Yrsa Daley-Ward is the Lancashire born writer and actress whose childhood passion for expressing herself through the written word was ignited once again following a not uncommon adolescent standstill: stifled city living, uninspired, body chemistry all over the shop. With £200 in her pocket and a longing for ventures new, she headed to South Africa, a leap of faith that proved to be more than fruitful in Yrsa (pronounced yer-sah) unearthing her natural talent once again and placing her firmly back onto the path of her heart. A chance happening on a spoken word poetry evening where she became a local, and a three year stint later, now she’s at the realm of a new wave of contemporary poets who inspire an unprecedented level of empathy and accessibility through their honest and raw approach.
Currently based between Los Angeles and London, Yrsa continues to use the medium of writing to dissipate the weight and heaviness of her innermost thoughts and feelings, sharing is her form of survival. Just read her poetry and prose anthology Bone and you’ll find this to be true; Yrsa’s Jamaican and Nigerian heritage, femininity, sexuality and mental health are just some of the themes explored within this powerful collection of a woman facing tumultuous inner and external battles head on, delivered with a hard-hitting directness (Danger. Danger. Bad habits that feel like home), yet with inflections of optimism throughout (Seize that loveliness, it has always been yours) that are bound to touch readers to their core.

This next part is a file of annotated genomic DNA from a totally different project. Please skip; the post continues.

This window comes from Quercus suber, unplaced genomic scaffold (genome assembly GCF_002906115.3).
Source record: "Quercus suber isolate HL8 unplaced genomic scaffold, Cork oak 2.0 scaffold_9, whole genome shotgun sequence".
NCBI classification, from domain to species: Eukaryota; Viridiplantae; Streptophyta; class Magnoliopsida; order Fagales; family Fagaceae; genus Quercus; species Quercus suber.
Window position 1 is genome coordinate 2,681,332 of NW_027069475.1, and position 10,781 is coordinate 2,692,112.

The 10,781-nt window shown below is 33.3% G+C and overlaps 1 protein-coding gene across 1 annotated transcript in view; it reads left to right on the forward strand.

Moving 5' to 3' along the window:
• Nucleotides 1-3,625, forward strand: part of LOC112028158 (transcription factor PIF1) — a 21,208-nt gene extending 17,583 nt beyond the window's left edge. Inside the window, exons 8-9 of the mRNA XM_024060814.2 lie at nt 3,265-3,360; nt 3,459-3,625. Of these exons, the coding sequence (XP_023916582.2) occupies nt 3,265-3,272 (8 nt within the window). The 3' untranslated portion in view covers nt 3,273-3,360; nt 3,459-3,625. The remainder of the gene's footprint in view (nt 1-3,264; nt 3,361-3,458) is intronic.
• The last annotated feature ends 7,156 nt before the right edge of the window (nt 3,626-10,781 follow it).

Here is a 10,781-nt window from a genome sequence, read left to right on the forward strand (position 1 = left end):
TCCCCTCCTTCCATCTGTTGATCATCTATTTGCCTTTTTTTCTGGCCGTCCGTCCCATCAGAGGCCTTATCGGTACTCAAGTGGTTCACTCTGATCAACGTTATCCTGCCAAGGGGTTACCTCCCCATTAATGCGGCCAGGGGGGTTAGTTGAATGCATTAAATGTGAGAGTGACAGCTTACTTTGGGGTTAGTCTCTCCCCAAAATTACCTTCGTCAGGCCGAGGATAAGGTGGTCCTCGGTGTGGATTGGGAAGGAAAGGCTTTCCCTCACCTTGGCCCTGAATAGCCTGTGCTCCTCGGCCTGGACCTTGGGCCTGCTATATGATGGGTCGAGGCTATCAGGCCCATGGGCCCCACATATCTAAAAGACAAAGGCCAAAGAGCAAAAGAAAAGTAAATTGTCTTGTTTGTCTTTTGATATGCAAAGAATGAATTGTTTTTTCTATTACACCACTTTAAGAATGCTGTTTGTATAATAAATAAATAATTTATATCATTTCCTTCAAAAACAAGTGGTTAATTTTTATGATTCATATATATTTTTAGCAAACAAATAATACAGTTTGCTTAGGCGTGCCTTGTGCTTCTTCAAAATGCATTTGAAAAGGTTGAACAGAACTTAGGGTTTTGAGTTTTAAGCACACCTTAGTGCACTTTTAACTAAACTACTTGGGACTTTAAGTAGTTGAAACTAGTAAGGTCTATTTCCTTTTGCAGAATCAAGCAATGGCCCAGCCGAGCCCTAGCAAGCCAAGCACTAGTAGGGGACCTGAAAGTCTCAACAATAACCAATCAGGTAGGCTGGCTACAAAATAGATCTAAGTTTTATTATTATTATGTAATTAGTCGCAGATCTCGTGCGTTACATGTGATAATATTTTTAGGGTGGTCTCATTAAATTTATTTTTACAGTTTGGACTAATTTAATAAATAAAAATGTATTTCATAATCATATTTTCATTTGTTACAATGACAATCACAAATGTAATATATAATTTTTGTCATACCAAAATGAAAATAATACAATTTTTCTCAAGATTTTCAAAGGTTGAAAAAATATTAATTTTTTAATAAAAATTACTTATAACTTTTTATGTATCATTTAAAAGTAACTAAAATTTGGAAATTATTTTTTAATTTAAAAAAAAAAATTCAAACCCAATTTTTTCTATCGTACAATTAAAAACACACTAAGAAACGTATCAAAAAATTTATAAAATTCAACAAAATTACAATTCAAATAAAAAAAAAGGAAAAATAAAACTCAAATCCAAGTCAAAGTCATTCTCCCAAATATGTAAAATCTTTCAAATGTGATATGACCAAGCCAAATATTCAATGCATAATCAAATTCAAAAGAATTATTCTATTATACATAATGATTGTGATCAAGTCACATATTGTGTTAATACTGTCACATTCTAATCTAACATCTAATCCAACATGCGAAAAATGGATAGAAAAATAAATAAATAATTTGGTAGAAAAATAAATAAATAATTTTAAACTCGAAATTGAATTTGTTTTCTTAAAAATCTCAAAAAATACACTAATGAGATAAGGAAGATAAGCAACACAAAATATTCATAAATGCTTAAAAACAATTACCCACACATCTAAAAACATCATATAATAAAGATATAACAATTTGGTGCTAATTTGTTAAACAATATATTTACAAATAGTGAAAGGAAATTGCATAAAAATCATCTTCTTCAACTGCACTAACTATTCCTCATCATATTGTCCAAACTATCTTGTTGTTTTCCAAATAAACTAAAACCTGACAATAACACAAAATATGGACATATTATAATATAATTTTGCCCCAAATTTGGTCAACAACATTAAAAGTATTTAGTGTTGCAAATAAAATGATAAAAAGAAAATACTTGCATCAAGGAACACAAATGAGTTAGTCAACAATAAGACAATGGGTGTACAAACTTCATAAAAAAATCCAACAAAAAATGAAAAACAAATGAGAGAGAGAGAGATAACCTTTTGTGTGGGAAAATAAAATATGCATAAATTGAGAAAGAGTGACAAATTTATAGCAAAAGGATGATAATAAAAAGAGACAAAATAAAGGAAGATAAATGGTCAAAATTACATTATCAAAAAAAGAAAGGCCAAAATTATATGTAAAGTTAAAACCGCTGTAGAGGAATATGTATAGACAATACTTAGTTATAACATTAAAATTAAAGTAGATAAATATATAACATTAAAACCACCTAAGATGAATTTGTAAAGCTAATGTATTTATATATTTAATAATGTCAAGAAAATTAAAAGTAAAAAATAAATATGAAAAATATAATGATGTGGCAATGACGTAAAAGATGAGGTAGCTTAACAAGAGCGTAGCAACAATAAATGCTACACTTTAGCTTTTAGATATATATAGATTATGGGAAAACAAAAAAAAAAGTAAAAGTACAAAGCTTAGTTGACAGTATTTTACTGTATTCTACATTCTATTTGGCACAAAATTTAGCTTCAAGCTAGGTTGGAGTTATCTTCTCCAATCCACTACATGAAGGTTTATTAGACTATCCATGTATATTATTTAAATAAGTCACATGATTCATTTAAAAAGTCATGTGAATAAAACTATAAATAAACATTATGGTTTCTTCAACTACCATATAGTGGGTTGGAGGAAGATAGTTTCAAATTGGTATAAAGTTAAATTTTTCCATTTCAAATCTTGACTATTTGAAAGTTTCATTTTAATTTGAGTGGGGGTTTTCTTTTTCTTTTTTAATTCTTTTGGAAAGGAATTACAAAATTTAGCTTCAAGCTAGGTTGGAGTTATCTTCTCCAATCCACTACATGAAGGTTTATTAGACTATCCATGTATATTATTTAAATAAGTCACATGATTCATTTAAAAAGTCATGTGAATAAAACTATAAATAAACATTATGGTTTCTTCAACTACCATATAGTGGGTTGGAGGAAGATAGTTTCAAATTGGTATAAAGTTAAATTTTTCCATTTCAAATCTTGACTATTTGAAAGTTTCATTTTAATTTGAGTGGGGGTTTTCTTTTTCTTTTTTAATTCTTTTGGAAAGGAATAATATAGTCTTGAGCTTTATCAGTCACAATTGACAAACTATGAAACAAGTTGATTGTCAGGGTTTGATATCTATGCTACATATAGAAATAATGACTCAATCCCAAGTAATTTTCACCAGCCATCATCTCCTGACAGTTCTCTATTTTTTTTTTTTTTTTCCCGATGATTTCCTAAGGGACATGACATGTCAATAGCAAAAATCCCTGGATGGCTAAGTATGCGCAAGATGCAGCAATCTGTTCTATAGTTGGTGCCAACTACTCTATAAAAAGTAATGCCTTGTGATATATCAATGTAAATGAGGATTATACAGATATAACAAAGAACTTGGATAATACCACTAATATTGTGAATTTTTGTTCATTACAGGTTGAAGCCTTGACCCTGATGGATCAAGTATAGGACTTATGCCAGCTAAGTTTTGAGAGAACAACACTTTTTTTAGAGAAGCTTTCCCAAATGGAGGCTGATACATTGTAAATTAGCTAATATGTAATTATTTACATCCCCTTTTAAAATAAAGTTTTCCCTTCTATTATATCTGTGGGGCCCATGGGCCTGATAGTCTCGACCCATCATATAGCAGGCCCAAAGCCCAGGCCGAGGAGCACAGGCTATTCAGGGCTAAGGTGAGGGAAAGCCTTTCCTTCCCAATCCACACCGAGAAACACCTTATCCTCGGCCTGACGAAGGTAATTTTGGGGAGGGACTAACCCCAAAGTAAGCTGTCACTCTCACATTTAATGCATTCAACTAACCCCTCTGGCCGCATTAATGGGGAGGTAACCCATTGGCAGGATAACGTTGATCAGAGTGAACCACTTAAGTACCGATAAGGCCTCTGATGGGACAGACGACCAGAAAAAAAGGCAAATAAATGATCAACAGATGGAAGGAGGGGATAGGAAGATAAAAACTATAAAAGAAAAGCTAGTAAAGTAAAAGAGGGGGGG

Written for the The Fifth Sense, Yrsa's poem Scent touches on “The memory of a lover. Scent is the thing that follows, the thing that is there throughout. The thing that lingers."
I have written you out of my memory.
Still, the middle of my face
refuses to be told.
I’m undone. Perhaps it is the air in my head.
Three years. And I did too much work on our love.
and I can't undo the problem of your scent.
It is a horrid and complicated fact.
My fifth sense an ambush. I walk by the bakery, chip shop,
flower stall, shopping centre,
leather goods store
all the Mornings in Lancashire still smell like you.
Last week I was caught in a storm overseas.
When the rain smell drove me silly
all I could see were your eyes.
Now home, I light the stove. I cook new food these days
from recipe books. Now that you’re gone I can fry meat.
I buy a perfume I know you hate
and spread it on your side of the bed.
you greet me in waves I can not decipher.
Last night I smelled you in a dream.
It is a thumbprint now
but I can't forget the loss.
I dreamed you beautiful.
nothing beautiful. But
and I can’t clean you off my skin.